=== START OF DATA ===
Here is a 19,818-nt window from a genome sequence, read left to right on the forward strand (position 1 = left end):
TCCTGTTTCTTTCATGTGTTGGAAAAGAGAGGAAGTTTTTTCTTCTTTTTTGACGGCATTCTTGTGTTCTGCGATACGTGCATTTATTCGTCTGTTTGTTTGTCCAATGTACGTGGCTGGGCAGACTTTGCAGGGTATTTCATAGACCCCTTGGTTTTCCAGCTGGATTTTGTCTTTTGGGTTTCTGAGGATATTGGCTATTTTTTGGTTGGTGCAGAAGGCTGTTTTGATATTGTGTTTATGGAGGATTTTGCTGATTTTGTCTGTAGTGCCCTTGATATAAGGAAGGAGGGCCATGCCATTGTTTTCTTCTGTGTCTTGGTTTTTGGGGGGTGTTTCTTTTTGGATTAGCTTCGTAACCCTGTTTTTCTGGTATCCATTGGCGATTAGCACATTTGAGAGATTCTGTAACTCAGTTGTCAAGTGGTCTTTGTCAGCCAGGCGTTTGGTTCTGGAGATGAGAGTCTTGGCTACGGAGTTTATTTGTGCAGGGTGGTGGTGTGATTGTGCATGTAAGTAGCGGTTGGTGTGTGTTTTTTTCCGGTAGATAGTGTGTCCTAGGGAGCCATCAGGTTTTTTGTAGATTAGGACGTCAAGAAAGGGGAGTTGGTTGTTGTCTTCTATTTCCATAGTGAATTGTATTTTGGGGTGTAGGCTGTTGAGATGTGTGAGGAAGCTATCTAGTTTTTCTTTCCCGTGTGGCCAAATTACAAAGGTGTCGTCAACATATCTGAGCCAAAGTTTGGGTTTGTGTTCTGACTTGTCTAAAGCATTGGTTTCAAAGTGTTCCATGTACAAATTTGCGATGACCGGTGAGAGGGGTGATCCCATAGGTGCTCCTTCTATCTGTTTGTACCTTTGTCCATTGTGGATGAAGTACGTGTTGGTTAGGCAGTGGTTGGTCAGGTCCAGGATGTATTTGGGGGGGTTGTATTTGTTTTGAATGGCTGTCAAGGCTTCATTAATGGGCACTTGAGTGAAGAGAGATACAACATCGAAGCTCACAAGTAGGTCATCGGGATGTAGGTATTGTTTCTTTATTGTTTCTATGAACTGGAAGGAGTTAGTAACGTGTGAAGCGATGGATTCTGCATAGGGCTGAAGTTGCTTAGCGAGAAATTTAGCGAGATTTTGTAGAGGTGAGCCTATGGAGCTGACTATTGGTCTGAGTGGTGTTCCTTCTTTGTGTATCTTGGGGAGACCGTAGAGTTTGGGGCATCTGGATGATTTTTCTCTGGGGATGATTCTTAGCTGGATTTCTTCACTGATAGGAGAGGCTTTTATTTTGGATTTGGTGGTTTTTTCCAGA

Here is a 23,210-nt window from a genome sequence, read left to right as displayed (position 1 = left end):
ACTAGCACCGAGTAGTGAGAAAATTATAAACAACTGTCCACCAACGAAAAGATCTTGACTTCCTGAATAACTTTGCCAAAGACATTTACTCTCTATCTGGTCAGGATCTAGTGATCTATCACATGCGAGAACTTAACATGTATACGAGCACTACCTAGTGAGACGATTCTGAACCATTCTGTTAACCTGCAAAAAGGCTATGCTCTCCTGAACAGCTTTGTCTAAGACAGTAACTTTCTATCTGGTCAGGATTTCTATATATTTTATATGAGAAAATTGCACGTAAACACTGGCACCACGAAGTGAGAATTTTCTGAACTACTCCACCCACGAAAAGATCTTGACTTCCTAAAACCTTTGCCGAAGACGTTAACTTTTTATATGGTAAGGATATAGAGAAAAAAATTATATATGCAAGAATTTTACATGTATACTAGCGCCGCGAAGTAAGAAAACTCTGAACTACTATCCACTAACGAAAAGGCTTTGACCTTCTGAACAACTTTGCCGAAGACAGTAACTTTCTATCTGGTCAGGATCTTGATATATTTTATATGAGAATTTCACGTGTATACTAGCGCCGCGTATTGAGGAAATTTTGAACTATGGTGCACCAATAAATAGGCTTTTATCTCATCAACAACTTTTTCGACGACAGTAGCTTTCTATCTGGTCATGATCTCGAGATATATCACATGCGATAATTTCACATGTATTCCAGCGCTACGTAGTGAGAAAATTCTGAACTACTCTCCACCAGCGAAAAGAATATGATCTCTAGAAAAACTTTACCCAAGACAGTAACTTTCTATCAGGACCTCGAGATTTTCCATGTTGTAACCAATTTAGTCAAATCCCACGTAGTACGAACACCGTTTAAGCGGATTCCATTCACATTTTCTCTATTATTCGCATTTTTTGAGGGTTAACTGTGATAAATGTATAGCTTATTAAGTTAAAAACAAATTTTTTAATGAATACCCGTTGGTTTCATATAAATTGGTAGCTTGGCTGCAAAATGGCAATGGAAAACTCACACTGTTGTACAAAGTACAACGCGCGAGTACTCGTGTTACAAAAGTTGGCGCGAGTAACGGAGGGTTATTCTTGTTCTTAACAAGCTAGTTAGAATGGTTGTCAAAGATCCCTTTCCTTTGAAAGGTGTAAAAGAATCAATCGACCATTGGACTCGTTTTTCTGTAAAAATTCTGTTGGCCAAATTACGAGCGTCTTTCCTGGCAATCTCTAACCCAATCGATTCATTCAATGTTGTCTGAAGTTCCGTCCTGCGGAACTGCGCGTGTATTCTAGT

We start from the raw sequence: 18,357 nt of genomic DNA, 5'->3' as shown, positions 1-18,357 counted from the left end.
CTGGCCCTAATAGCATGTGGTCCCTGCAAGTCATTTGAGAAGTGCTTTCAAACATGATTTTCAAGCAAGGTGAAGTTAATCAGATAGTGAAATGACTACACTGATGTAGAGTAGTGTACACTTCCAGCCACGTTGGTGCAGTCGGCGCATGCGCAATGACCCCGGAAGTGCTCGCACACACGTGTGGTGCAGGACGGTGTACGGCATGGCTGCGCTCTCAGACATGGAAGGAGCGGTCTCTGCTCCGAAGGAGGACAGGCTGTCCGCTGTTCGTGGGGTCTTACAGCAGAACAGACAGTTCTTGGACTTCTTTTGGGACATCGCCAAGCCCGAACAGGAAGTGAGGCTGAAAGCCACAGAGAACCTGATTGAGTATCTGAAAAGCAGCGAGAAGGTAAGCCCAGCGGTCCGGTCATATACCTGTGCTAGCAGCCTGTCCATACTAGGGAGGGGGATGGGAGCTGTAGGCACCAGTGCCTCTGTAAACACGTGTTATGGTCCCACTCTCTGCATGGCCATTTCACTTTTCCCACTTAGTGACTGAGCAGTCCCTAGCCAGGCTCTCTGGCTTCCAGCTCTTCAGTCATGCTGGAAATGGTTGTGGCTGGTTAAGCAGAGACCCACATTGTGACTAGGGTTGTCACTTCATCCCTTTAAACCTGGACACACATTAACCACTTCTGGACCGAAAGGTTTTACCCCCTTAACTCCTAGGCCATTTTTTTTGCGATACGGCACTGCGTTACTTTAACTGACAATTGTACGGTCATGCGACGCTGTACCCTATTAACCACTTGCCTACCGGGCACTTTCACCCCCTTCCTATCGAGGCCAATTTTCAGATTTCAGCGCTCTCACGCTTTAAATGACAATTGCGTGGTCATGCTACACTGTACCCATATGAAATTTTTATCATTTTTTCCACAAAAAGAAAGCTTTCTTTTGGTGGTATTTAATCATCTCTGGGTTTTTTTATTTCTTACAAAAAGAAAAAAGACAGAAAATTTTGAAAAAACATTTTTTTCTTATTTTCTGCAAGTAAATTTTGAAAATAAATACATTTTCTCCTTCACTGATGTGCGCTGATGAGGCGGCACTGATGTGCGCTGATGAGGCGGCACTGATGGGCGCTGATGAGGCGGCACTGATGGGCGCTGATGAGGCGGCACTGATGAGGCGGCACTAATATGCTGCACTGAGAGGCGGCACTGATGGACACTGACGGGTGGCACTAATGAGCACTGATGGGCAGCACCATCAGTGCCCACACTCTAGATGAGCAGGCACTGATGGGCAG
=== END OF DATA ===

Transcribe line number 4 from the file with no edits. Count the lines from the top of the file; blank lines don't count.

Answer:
ACTAGCACCGAGTAGTGAGAAAATTATAAACAACTGTCCACCAACGAAAAGATCTTGACTTCCTGAATAACTTTGCCAAAGACATTTACTCTCTATCTGGTCAGGATCTAGTGATCTATCACATGCGAGAACTTAACATGTATACGAGCACTACCTAGTGAGACGATTCTGAACCATTCTGTTAACCTGCAAAAAGGCTATGCTCTCCTGAACAGCTTTGTCTAAGACAGTAACTTTCTATCTGGTCAGGATTTCTATATATTTTATATGAGAAAATTGCACGTAAACACTGGCACCACGAAGTGAGAATTTTCTGAACTACTCCACCCACGAAAAGATCTTGACTTCCTAAAACCTTTGCCGAAGACGTTAACTTTTTATATGGTAAGGATATAGAGAAAAAAATTATATATGCAAGAATTTTACATGTATACTAGCGCCGCGAAGTAAGAAAACTCTGAACTACTATCCACTAACGAAAAGGCTTTGACCTTCTGAACAACTTTGCCGAAGACAGTAACTTTCTATCTGGTCAGGATCTTGATATATTTTATATGAGAATTTCACGTGTATACTAGCGCCGCGTATTGAGGAAATTTTGAACTATGGTGCACCAATAAATAGGCTTTTATCTCATCAACAACTTTTTCGACGACAGTAGCTTTCTATCTGGTCATGATCTCGAGATATATCACATGCGATAATTTCACATGTATTCCAGCGCTACGTAGTGAGAAAATTCTGAACTACTCTCCACCAGCGAAAAGAATATGATCTCTAGAAAAACTTTACCCAAGACAGTAACTTTCTATCAGGACCTCGAGATTTTCCATGTTGTAACCAATTTAGTCAAATCCCACGTAGTACGAACACCGTTTAAGCGGATTCCATTCACATTTTCTCTATTATTCGCATTTTTTGAGGGTTAACTGTGATAAATGTATAGCTTATTAAGTTAAAAACAAATTTTTTAATGAATACCCGTTGGTTTCATATAAATTGGTAGCTTGGCTGCAAAATGGCAATGGAAAACTCACACTGTTGTACAAAGTACAACGCGCGAGTACTCGTGTTACAAAAGTTGGCGCGAGTAACGGAGGGTTATTCTTGTTCTTAACAAGCTAGTTAGAATGGTTGTCAAAGATCCCTTTCCTTTGAAAGGTGTAAAAGAATCAATCGACCATTGGACTCGTTTTTCTGTAAAAATTCTGTTGGCCAAATTACGAGCGTCTTTCCTGGCAATCTCTAACCCAATCGATTCATTCAATGTTGTCTGAAGTTCCGTCCTGCGGAACTGCGCGTGTATTCTAGT